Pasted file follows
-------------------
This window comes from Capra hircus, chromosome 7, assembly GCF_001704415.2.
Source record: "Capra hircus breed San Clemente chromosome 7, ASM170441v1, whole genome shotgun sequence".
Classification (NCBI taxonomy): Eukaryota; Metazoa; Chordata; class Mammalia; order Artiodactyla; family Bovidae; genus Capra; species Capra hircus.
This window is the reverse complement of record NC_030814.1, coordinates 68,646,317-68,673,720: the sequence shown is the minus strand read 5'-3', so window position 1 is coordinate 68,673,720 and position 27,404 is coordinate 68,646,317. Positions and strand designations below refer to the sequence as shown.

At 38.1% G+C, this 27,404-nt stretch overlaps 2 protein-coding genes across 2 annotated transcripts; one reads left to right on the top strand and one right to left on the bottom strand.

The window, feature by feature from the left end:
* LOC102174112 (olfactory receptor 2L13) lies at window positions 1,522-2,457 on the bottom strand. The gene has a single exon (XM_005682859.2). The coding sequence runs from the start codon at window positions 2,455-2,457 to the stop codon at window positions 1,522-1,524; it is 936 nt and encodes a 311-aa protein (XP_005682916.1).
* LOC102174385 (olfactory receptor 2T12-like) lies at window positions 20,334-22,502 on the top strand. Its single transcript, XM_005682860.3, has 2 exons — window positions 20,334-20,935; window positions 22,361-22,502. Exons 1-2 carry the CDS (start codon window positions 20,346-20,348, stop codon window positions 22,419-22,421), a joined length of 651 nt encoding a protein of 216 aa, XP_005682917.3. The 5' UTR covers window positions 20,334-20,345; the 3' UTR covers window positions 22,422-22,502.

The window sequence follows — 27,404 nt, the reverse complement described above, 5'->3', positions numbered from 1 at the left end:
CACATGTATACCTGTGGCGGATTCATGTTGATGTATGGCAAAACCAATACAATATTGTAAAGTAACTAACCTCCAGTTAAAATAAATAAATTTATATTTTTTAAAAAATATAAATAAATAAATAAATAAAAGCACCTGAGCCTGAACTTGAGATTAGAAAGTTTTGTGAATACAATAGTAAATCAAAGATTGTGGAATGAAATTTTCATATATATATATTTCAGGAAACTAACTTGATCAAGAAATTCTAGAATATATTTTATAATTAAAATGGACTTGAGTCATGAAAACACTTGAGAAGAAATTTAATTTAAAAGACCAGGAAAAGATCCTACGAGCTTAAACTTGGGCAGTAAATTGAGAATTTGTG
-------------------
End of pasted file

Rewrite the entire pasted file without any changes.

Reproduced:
This window comes from Capra hircus, chromosome 7, assembly GCF_001704415.2.
Source record: "Capra hircus breed San Clemente chromosome 7, ASM170441v1, whole genome shotgun sequence".
Classification (NCBI taxonomy): Eukaryota; Metazoa; Chordata; class Mammalia; order Artiodactyla; family Bovidae; genus Capra; species Capra hircus.
This window is the reverse complement of record NC_030814.1, coordinates 68,646,317-68,673,720: the sequence shown is the minus strand read 5'-3', so window position 1 is coordinate 68,673,720 and position 27,404 is coordinate 68,646,317. Positions and strand designations below refer to the sequence as shown.

At 38.1% G+C, this 27,404-nt stretch overlaps 2 protein-coding genes across 2 annotated transcripts; one reads left to right on the top strand and one right to left on the bottom strand.

The window, feature by feature from the left end:
* LOC102174112 (olfactory receptor 2L13) lies at window positions 1,522-2,457 on the bottom strand. The gene has a single exon (XM_005682859.2). The coding sequence runs from the start codon at window positions 2,455-2,457 to the stop codon at window positions 1,522-1,524; it is 936 nt and encodes a 311-aa protein (XP_005682916.1).
* LOC102174385 (olfactory receptor 2T12-like) lies at window positions 20,334-22,502 on the top strand. Its single transcript, XM_005682860.3, has 2 exons — window positions 20,334-20,935; window positions 22,361-22,502. Exons 1-2 carry the CDS (start codon window positions 20,346-20,348, stop codon window positions 22,419-22,421), a joined length of 651 nt encoding a protein of 216 aa, XP_005682917.3. The 5' UTR covers window positions 20,334-20,345; the 3' UTR covers window positions 22,422-22,502.

The window sequence follows — 27,404 nt, the reverse complement described above, 5'->3', positions numbered from 1 at the left end:
CACATGTATACCTGTGGCGGATTCATGTTGATGTATGGCAAAACCAATACAATATTGTAAAGTAACTAACCTCCAGTTAAAATAAATAAATTTATATTTTTTAAAAAATATAAATAAATAAATAAATAAAAGCACCTGAGCCTGAACTTGAGATTAGAAAGTTTTGTGAATACAATAGTAAATCAAAGATTGTGGAATGAAATTTTCATATATATATATTTCAGGAAACTAACTTGATCAAGAAATTCTAGAATATATTTTATAATTAAAATGGACTTGAGTCATGAAAACACTTGAGAAGAAATTTAATTTAAAAGACCAGGAAAAGATCCTACGAGCTTAAACTTGGGCAGTAAATTGAGAATTTGTG